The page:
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FIFO with different widths for input and output

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Guest

Wed Mar 30, 2016 7:57 pm   



I need to read a inputs which is 128 bits wide, but my output is only 16 bits wide. I need to read all the 128 bits. So, having a FIFO would solve my issue.

But now, the thing is that FIFO is generally of a particular width and depth. Having the width same as input will not solve my issue as I will still be reading 128 bits of data.

So, I will have to have width of 16 bits. My question here is that how do I write 128 bits of data into this FIFO, as each memory location would have space to store only 16 bits.

Please help me with this design issue.

Thanks in advance!

rickman
Guest

Thu Mar 31, 2016 12:32 am   



On 3/30/2016 1:57 PM, rajesh.krissh_at_gmail.com wrote:
Quote:
I need to read a inputs which is 128 bits wide, but my output is only 16 bits wide. I need to read all the 128 bits. So, having a FIFO would solve my issue.

But now, the thing is that FIFO is generally of a particular width and depth. Having the width same as input will not solve my issue as I will still be reading 128 bits of data.

So, I will have to have width of 16 bits. My question here is that how do I write 128 bits of data into this FIFO, as each memory location would have space to store only 16 bits.

Please help me with this design issue.


Ignoring the FIFO for a moment, you want to read 128 bits of data in 16
bit chunks. That means you need to read the chunks serially. You can
convert the 128 bit data to serial 16 bit data either before the FIFO (a
16 bit one) or after the FIFO (a 128 bit FIFO). Your choice depending
on the requirements of your design. If you need to stream 128 bit data
into the FIFO on successive clock cycles, you need a 128 bit FIFO. If
the data comes in with sufficient time between samples that you can
serially read the eight 16 bit words into a 16 bit FIFO, then that will
potentially save bits in the FIFO.

Any of this make sense?

In many FPGAs the block RAMs (which are often used for FIFOs) can have
different data widths on the two data ports and automatically do the
muxing to let data be read out in a different width. So the FIFO and
the data mux can all be combined in one element.

--

Rick


Guest

Tue Apr 05, 2016 7:30 am   



Thanks Rick, your suggestion worked well. And I was successfully able to implement it.

I used a FIFO with a width of 128 bits and 16 locations wide. It reads 128 bits of data in 16 bit chunks. Then writes out 16 bits at once with the help of a counter which helps me slide the window to write out from this FIFO. After all the 128 bits are sent then the tail of the FIFO increments and starts sending from the next location.

On Wednesday, March 30, 2016 at 2:32:37 PM UTC-4, rickman wrote:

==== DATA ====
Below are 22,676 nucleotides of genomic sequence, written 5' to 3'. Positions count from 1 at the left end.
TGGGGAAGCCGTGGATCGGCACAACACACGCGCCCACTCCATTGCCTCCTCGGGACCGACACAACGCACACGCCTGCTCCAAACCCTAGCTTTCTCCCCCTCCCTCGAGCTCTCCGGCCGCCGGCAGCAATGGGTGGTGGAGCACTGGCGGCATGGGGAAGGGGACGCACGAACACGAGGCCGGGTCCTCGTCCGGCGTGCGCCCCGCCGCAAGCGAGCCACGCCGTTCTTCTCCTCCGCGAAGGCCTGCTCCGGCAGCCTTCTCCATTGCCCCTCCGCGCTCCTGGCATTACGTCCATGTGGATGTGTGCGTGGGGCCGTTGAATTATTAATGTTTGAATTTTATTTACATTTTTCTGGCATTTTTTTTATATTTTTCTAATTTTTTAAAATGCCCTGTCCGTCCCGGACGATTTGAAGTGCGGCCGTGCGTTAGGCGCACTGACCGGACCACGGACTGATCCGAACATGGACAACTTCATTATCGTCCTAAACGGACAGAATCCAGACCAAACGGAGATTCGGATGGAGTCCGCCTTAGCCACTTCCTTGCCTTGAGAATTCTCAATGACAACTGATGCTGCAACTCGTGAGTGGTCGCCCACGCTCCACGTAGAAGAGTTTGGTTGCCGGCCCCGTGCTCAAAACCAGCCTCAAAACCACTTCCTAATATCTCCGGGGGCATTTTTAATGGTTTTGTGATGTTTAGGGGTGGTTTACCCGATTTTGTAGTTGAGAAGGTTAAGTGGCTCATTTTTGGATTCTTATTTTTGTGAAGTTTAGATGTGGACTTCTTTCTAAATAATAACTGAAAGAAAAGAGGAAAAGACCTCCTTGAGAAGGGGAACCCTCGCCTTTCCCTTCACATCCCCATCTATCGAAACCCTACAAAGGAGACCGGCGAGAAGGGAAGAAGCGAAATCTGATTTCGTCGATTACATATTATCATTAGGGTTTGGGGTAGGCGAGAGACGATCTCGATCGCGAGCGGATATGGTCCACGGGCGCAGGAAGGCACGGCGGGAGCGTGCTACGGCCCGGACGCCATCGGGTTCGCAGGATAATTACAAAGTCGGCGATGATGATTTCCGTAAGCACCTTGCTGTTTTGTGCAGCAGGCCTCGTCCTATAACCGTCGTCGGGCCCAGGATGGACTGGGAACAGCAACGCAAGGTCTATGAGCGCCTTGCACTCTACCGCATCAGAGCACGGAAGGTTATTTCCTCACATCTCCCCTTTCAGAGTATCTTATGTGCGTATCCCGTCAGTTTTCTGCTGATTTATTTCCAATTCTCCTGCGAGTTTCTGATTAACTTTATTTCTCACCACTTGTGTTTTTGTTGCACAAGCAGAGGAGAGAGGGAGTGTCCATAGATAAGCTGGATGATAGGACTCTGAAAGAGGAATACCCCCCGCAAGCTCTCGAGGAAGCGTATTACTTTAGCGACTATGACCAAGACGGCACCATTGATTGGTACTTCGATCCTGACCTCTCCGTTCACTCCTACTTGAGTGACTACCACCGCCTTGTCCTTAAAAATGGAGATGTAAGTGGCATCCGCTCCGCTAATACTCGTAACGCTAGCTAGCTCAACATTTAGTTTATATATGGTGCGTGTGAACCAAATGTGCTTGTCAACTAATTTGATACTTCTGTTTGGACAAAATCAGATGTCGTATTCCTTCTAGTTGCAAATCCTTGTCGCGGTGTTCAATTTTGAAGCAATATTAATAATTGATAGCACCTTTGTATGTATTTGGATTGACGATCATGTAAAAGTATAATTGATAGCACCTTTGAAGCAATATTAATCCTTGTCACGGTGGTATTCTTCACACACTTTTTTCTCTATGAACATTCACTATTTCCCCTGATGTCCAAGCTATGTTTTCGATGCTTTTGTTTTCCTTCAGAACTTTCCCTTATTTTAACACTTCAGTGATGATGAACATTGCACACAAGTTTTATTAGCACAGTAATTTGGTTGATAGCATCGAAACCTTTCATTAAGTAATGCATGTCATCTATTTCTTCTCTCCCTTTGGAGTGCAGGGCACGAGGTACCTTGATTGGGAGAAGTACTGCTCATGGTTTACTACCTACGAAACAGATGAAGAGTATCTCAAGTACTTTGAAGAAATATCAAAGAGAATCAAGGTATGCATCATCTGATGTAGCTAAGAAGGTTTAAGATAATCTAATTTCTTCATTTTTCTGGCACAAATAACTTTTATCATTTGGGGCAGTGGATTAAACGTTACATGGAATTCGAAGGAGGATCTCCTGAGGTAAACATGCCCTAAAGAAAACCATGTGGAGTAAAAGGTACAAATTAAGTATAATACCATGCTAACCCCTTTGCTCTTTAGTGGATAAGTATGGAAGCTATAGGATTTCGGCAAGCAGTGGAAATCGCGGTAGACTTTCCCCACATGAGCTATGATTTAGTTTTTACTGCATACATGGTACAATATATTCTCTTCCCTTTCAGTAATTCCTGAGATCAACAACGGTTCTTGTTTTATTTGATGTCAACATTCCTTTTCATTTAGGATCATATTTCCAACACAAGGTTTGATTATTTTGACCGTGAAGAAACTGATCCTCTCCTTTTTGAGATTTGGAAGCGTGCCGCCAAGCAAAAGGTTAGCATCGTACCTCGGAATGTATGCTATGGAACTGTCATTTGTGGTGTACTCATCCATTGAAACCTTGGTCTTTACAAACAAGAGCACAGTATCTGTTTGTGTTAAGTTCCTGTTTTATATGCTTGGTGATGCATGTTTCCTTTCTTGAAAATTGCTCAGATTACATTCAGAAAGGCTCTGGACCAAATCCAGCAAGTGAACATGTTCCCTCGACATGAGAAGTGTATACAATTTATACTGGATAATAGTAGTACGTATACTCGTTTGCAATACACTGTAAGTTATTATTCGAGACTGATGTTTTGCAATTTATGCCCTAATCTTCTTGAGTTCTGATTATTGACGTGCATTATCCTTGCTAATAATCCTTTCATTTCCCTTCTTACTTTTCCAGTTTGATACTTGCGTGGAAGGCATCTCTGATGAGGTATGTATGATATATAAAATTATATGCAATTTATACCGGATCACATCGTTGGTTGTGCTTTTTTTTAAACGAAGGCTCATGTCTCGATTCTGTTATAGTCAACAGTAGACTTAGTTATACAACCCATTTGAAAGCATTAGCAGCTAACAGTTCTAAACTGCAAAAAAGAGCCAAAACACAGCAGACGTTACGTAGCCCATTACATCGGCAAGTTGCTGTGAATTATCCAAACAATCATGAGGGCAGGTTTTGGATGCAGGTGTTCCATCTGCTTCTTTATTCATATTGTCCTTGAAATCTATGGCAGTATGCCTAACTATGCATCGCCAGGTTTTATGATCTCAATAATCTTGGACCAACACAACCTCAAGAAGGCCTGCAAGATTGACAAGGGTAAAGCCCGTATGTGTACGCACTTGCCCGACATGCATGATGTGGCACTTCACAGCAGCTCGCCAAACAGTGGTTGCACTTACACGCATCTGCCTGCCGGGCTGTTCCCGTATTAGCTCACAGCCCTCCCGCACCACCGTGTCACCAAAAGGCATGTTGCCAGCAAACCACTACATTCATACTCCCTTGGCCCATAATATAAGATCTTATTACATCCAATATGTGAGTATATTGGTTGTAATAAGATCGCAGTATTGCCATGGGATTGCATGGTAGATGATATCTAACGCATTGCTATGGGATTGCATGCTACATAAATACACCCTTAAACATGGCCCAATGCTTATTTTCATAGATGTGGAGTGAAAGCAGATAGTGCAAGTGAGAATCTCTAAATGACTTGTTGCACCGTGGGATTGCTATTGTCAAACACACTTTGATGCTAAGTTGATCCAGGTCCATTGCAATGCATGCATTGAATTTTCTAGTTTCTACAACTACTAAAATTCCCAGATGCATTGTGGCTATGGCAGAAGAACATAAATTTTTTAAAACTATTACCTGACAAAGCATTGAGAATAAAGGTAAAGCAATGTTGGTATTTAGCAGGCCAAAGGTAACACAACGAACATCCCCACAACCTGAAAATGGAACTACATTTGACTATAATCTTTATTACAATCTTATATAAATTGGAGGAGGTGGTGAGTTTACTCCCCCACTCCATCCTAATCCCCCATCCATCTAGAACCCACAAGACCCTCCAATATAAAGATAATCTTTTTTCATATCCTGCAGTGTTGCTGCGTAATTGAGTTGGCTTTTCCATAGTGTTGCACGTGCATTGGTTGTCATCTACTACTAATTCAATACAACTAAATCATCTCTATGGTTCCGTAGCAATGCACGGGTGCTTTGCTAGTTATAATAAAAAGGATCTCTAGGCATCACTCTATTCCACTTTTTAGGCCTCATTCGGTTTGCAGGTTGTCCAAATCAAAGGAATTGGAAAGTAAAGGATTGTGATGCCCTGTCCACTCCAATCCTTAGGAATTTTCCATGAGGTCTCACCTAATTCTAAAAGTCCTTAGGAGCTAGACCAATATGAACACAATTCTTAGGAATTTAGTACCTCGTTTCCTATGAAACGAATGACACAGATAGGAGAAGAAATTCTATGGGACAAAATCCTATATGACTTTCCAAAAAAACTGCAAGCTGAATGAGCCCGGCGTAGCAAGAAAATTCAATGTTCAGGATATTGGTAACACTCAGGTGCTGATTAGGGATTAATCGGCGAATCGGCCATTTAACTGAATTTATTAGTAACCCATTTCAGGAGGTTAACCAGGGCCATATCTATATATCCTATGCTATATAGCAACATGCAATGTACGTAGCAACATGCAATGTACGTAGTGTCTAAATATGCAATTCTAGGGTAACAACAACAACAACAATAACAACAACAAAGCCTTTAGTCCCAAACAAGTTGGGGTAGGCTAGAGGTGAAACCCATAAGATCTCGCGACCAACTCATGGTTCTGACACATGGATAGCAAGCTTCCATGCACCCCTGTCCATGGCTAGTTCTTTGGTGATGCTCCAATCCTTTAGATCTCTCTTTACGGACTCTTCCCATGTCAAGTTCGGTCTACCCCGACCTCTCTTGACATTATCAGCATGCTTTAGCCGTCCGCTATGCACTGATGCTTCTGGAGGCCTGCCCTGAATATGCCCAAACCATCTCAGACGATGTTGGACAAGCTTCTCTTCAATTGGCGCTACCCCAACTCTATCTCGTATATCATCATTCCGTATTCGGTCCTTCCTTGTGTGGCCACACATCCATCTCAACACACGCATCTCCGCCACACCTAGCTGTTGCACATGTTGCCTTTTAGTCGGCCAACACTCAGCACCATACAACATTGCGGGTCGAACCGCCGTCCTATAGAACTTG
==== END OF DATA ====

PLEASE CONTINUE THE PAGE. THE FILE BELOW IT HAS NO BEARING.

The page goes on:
Quote:
On 3/30/2016 1:57 PM, rajesh.krissh_at_gmail.com wrote:
I need to read a inputs which is 128 bits wide, but my output is only 16 bits wide. I need to read all the 128 bits. So, having a FIFO would solve my issue.

But now, the thing is that FIFO is generally of a particular width and depth. Having the width same as input will not solve my issue as I will still be reading 128 bits of data.

So, I will have to have width of 16 bits. My question here is that how do I write 128 bits of data into this FIFO, as each memory location would have space to store only 16 bits.

Please help me with this design issue.

Ignoring the FIFO for a moment, you want to read 128 bits of data in 16
bit chunks. That means you need to read the chunks serially. You can
convert the 128 bit data to serial 16 bit data either before the FIFO (a
16 bit one) or after the FIFO (a 128 bit FIFO). Your choice depending
on the requirements of your design. If you need to stream 128 bit data
into the FIFO on successive clock cycles, you need a 128 bit FIFO. If
the data comes in with sufficient time between samples that you can
serially read the eight 16 bit words into a 16 bit FIFO, then that will
potentially save bits in the FIFO.

Any of this make sense?

In many FPGAs the block RAMs (which are often used for FIFOs) can have
different data widths on the two data ports and automatically do the
muxing to let data be read out in a different width. So the FIFO and
the data mux can all be combined in one element.

--

Rick


rickman
Guest

Tue Apr 05, 2016 12:38 pm   



On 4/5/2016 2:22 AM, rajesh.krissh_at_gmail.com wrote:
Quote:
Thanks Rick, your suggestion worked well. And I was successfully able to implement it.

I used a FIFO with a width of 128 bits and 16 locations wide. It reads 128 bits of data in 16 bit chunks. Then writes out 16 bits at once with the help of a counter which helps me slide the window to write out from this FIFO. After all the 128 bits are sent then the tail of the FIFO increments and starts sending from the next location.


Great, I'm glad it worked for you! Care to share your code so we can
see exactly what you did?

--

Rick

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